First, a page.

But, as ever, the real action took place in the midband, and the
sweetness and warmth of the treble extended all the way down into the
vocals. Aside from presenting them as sibilance-free, the amplifiers
graced the vocals with a convincing richness, even the slightly
recessed (in the recording, that is) vocals of Alison Krauss on 'I
Will'. I'm at a loss to explain it, but the C2200/MC102 pairing somehow
showcases vocals, providing an extra presence, almost placing them
forward of the instruments. And it even carried over to mono, placing
Buddy Holly in front of the Crickets, with the backing vocals clearly
occupying a space behind him.

Mono, however, is not the way to appreciate the McIntosh pair
because the soundstage they reproduce is truly of David Lean
proportion. I'd forgotten just how truly amazing the Guarneris are when
it comes to recreating a genuine 3D effect. The McIntoshes simply open
up the sound and let the Guarneris expand to fill the room. They make a
small two-way sound like a massive floorstander. And I won't even
invite your venom by telling you what they do for LS3/5As. Let's just
say that they've improved on every piece of equipment to which they've
been connected. Yes, I even heard more from familiar pieces such as the
Marantz CD12 and the SME10. If ever a pre/power combination actively
and dynamically improved the lot of both the sources and speakers
between which it resides, this is it. And, no, I can't think of ANY
downside, other than the occasional, greedy musing that it would be
nice to have two MC2102s in mono form...

All of this glory will set you back 5490 for the C2200 and 6498
for the MC2102. Think of the MC2102 as a half-price MC2000 and you can
understand why my heart's doing a pitta-pat. Better still, if you buy
the C2200 and MC2102 at the same time, the system price is 11,000 - a
savings of nearly a grand. Maybe the word 'bargain' should never be
uttered when discussing hardware above four figures, let alone five,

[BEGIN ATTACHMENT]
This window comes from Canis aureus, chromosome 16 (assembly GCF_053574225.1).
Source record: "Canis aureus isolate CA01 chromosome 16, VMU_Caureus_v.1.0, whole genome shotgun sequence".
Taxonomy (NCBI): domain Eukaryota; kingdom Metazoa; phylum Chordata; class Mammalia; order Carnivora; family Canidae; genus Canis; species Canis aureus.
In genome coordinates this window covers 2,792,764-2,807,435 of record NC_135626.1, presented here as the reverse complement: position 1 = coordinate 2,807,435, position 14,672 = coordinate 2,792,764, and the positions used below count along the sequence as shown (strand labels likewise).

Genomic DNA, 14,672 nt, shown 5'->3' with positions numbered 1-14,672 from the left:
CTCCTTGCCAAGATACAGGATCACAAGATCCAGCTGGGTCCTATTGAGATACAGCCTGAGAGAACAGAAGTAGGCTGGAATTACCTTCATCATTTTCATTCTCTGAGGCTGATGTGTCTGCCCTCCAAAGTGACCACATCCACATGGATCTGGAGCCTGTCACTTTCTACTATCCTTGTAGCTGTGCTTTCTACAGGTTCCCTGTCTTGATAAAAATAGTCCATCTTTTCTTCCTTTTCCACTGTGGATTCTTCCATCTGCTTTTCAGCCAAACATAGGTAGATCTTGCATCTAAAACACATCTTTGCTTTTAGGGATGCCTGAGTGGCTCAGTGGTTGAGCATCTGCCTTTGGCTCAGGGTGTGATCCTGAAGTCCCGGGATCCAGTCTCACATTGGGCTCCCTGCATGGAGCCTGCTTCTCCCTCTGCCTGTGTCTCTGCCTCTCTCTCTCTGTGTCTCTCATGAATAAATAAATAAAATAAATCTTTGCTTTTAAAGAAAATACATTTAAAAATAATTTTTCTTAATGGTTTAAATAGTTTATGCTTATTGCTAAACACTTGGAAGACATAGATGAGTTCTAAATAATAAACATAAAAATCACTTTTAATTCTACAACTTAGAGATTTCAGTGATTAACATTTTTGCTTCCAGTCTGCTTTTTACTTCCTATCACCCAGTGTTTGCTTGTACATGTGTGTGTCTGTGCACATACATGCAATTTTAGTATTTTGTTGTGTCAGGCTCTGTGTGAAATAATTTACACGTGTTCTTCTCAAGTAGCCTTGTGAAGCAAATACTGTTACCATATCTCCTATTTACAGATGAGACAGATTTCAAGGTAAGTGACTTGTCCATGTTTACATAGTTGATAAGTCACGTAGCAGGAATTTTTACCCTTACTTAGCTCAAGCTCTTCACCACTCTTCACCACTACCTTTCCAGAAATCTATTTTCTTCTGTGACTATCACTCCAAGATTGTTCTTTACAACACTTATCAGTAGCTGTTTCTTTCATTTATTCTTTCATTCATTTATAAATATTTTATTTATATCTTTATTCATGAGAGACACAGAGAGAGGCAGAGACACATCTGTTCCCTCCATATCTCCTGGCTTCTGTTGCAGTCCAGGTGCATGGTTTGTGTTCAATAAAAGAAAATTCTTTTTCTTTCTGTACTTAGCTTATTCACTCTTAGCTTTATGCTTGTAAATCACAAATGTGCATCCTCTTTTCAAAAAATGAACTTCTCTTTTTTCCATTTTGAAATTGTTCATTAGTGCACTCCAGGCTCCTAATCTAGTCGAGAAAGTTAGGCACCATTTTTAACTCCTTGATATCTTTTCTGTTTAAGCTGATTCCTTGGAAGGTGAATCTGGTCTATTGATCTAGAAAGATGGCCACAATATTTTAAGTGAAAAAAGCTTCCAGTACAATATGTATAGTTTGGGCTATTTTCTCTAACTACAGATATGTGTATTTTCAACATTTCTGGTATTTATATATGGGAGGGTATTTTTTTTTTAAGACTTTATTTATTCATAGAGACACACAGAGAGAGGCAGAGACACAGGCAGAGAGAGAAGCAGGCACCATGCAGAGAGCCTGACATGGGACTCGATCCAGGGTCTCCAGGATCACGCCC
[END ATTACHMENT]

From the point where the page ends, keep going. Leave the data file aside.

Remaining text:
but I defy anyone who hears this combination to argue convincingly that
it's not a blinding achievement regardless of price.

I didn't think I'd hear another pre/power combo as delicious as the
Audio Research SP16/VS55 so soon, but here's some pudding providing the
proof. This Mac Pack is simply irresistible, the real deal, richtige
vaar, with performance that's just about as good as it gets, and at a
price wa-a-ay below the current ceiling for high-end lunatics. Think of
the build quality and convenience and the peerless heritage and the
inevitable reliability as bonuses. And if any of you still think that
McIntosh makes nothing but over-engineered hardware for lawyers and
dentists, I'd suggest that you revise your judgment to include 'and
music lovers'.

Absolute Sounds, 58 Durham Road, London SW20 0DE. Tel 0181 971 3909, FAX 0181 879 7962

SIDEBAR: Man The Controls
By this point, you've realised that the C2200 has a remote control, and
it's an illuminated, 52-button affair that's both assignable,
intelligent and able to control other products in an all-McIntosh
installation. Learning your way around it is advisable if you are the
sort who likes to play with settings, because it's best to do this from
the hot seat, via the remote. This inventory should give you some idea
of the sheer flexibility of the C2200:

Alphanumeric Display Brightness: ranges from 1 (Dim) to 31 (Bright), in conjunction with the meters' illumination, on or off

Input Trim Level: alters the sources' output levels by +/-6dB for matching source to source

Input Titling: you can organise the display to read whatever you like for every input

Power Control Triggers: allows assigning of the power-on triggers to
the components of your choice, e.g. switching on the CD player only
when CD input is chosen

Auto Tone: sets specific tone settings per component, so the unit
'remembers' the settings from source to source, including tone bypass

Pass Thru Mode: for incorporating the C2200 into a multi-channel system

Power On Option: permits the use of the main power on button to activate the unit instead of the standby on/off button

For those of you who still love vinyl, simply renaming the PH/AUX
input to PHONO will turn the line level input into a phono input, with
its own quartet of valves - two 12AX7 and two 12AT7, the same line-up
as the high-level gain section. And when you use it as an
auxiliary-only input, the valves stay off, thus prolonging tube life.
Clever. KK

Additional Resources
• Read more amplifier reviews from
• Find a receiver to pair with this amp.
• See more about the audiophile world at
• Discuss all kinds of gear at